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Atlanta's Pottery Center.
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See MudFire at Avondale's Autumnfest October 4th and 5th!
Jerry Maschinot

Jerry Maschinot

Jerry Maschinot uses a unique slow-fire raku process with intense raku lustre glazes. He developed innovative methods of applying these glazes in layers, with inert materials mixed in to guide the flow and density of the liquid glaze across the surface of the bisque-fired pot. The serendipitous effects of his approach heighten surface variations to a degree that even one piece can be almost endlessly fascinating. The work is fired a large custom kiln of his design, breaking with conventional wisdom by slowing the firing down to several hours while carefully managing the reduction of oxygen levels to match the glazes used on each piece.

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Jerry Maschinot at MudFire

Two studio show Heavenly Vessels, June 2005
Solo show Delighted, June 2004
Solo show Raku: The Next 20 Years, June 2003

 

About Jerry Maschinot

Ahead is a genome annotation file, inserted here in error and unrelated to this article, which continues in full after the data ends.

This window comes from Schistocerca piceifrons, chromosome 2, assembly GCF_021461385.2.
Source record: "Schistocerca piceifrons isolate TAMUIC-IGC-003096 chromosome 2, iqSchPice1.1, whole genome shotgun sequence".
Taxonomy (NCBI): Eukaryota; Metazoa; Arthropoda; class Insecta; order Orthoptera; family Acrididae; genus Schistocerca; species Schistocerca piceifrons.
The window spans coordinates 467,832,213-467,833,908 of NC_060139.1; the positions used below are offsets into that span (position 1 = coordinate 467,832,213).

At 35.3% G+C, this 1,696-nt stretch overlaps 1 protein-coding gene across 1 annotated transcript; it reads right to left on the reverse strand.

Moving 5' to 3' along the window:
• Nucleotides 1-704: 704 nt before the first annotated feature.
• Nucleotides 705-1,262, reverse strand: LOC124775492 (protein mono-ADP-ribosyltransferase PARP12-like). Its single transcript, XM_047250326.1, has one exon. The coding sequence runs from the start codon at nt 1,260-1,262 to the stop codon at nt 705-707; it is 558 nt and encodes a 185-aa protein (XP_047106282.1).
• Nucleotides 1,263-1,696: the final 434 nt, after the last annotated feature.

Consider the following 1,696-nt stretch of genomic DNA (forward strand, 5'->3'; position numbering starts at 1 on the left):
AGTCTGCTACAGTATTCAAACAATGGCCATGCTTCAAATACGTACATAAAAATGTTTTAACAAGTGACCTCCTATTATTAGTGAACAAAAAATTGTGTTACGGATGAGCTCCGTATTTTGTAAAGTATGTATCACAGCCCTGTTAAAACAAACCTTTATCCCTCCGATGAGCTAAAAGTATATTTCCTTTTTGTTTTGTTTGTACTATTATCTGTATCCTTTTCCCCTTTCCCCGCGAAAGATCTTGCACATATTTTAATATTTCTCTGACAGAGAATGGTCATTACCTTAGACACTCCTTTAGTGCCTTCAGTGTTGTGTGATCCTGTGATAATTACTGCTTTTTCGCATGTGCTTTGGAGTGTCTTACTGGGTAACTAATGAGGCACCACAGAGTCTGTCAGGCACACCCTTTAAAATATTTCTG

Jerry Maschinot is one of the Southeast's premiere ceramic artists. He has shown his raku-fired work at juried and invitational exhibitions for over two decades, winning numerous prestigious awards along the way. He has repeatedly won the Award of Excellence at the Arts Festival of Atlanta, shown his work in the American Craft Council shows, and has been honored in exhibitions as far away as Kyoto, Japan. Jerry's work has been collected by noted American artists Ed Moulthrop and Mark Lindquist, and can be found in many corporate collections including Duke University, Delta Airlines, Hyatt Hotels, E.F. Hutton, Southern Accents Magazine, and the Georgia Trust for Historic Preservation.

Jerry Maschinot uses a unique slow-fire raku process with intense raku lustre glazes that he developed in recent years. He has developed innovative methods of applying these glazes in layers, with inert materials mixed in to guide the flow and density of the liquid glaze across the thirsty surface of the bisque-fired pot. The serendipitous effects of his approach heighten surface variations to a degree that even one piece can be almost endlessly fascinating. Jerry fires the work in a large custom kiln of his design, breaking with conventional wisdom by slowing the firing down to several hours while carefully managing the reduction of oxygen levels to match the glazes used on each piece.

In the end, his pots hypnotize, lush with striking colors that swirl and drip across the surface in a wild storm.